The REMIT implementing act has landed, energy trading firms aren’t prepared

David Bernal of Allegro writes about the EU Wholesale Energy Market Integrity and Transparency regime and how firms are complying.

David Bernal, Solution Consultant, Allegro
David Bernal, Solution Consultant, Allegro

The enabling legislation for the EU’s Wholesale Energy Market Integrity and Transparency (REMIT) regime, which is designed to prevent wholesale market manipulation and insider trading, took effect on 7th January. Yet, many energy market participants are at risk of non-compliance as they find themselves playing catch up, struggling to understand REMIT’s reporting guidelines and how to implement them. Needless to say, that’s a risky position to be in.

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How did it come to this? In the aftermath of the global financial crisis, the G20 agreed a series of reforms to improve transparency in OTC derivative markets. Dodd-Frank marked the first major salvo to boost accountability in energy trading, followed by REMIT and its sister regime EMIR in the European Union. The rollout of both sets of rules has been marked by shifting deadlines and a worrying lack of detail. Add to that the coming launch of MiFID II in 2017, which will pile yet another layer of regulatory risk onto the compliance burden for energy trading.

Perhaps understandably, many companies are still waiting for regulators to shed some light on how all these different regimes will overlap before deciding how to act but this puts them at risk of delays in compliance and potentially steep fines.

What options do trading firms have?

Despite the urgency for REMIT compliance, there are viable alternatives for what companies can do in the short-term to get beyond tick-box compliance. It is essential that a robust method is in place for reporting, clearing and mitigating risk.

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Additionally, in cases when regulatory regimes intersect, specific processes need to be implemented. It would be impossible to cope with electronic reporting and data storage requirements manually. Managing by spreadsheet is therefore not an option.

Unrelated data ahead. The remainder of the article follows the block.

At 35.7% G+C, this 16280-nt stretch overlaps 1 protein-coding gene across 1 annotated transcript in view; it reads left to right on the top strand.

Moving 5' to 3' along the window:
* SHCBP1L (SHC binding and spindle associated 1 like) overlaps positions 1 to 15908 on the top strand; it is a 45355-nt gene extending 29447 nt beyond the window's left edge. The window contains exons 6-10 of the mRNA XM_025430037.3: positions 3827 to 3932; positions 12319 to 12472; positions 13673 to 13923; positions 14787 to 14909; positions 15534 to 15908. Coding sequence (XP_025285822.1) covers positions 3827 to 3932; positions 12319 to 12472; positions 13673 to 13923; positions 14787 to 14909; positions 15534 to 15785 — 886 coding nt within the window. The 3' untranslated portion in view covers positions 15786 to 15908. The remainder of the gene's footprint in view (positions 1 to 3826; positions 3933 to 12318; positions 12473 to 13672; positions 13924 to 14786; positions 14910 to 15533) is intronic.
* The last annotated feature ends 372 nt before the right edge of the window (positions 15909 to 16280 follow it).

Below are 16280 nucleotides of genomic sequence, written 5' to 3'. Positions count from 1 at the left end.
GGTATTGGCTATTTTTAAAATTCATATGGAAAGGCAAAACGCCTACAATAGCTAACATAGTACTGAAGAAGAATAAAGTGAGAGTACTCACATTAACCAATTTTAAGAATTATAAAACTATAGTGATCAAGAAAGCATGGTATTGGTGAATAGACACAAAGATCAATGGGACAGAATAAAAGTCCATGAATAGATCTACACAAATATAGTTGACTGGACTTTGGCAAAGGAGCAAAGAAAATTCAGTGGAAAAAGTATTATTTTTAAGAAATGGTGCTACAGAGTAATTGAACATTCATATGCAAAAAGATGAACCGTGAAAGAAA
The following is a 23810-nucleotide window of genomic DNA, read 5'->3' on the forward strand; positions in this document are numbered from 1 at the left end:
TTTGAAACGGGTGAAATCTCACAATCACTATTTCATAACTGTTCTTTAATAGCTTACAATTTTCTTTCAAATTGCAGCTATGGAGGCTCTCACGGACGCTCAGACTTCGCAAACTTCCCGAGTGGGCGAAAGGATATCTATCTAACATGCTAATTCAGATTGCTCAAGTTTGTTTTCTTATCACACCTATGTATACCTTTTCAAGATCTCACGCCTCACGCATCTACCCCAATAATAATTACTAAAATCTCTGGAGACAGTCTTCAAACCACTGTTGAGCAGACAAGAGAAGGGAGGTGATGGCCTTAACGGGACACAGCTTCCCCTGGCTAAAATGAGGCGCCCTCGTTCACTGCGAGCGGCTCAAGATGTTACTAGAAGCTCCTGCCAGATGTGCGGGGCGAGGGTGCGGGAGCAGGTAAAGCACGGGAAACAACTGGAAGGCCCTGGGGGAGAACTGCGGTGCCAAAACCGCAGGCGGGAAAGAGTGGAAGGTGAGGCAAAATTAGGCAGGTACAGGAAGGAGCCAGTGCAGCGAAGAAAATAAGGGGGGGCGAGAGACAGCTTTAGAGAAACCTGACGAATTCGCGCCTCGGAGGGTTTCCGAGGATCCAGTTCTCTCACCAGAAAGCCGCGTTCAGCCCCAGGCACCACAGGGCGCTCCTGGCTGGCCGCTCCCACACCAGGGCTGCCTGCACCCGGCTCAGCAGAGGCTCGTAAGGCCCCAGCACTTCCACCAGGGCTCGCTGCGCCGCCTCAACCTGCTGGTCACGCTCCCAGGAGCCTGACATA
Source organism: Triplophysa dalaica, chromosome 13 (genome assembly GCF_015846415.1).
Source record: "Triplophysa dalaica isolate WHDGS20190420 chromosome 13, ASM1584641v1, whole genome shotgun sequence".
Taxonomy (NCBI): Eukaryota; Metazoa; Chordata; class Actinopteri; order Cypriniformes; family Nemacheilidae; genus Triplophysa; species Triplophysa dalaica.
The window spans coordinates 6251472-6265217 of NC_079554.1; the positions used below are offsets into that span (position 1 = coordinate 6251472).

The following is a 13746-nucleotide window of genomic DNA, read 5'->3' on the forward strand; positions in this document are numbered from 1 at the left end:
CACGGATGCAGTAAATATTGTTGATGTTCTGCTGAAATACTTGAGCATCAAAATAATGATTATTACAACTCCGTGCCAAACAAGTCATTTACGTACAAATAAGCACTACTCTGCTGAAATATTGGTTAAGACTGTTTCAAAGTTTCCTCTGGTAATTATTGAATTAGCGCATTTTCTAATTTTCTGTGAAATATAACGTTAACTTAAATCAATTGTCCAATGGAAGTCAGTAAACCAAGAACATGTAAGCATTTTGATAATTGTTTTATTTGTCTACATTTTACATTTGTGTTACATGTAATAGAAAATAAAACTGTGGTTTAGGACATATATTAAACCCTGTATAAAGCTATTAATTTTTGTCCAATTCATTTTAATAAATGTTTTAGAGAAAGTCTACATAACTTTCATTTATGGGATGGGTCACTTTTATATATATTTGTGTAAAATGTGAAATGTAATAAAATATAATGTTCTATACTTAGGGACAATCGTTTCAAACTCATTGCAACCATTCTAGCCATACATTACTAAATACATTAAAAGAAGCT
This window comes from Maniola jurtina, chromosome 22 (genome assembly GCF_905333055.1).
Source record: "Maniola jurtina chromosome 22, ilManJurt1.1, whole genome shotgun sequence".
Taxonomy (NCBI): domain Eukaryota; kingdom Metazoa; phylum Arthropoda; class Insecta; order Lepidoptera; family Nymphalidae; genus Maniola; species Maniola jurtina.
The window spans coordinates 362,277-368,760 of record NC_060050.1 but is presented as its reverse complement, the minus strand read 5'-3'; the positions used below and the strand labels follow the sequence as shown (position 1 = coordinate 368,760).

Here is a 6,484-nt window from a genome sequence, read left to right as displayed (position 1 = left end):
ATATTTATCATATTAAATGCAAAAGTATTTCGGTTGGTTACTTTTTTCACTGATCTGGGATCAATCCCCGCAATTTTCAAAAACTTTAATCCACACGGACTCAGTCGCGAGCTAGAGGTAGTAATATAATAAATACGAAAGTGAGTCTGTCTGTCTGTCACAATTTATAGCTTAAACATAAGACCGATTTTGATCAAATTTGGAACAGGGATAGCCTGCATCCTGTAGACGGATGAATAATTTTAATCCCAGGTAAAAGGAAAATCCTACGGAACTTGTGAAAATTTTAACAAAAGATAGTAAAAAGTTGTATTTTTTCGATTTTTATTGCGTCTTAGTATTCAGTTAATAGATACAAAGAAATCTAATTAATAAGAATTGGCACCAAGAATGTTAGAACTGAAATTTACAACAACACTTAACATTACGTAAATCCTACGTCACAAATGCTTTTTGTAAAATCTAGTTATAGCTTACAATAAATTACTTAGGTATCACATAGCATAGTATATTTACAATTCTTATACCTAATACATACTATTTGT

Outsourcing may work, but it comes with the added cost of an ongoing third-party contract to manage. Furthermore, a third party provider will most likely not be responsible for paying fines should there be any mistakes or delays in compliance. Even if you could negotiate a contract that held them financially liable, what would an infraction mean to your brand reputation? The collateral cost of cleaning up a public relations nightmare could be devastating.


That leaves accepting higher prices by abandoning a hedging strategy altogether – not a good thing for the bottom line – or automating the process. From my perspective the best business decision rests with automation.

Investing in a robust CTRM system would make the most business sense. At minimum, it would execute trades efficiently and guarantee trade compliance. Improved decision-making and market intelligence would be added bonuses.

Energy traders need to address REMIT compliance today. Given the evolving standards and timelines that define today’s regulatory environment, letting automated systems do the heavy lifting offers the best and fastest solution.
— David Bernal is Senior Solutions Manager for Allegro Development Corporation (

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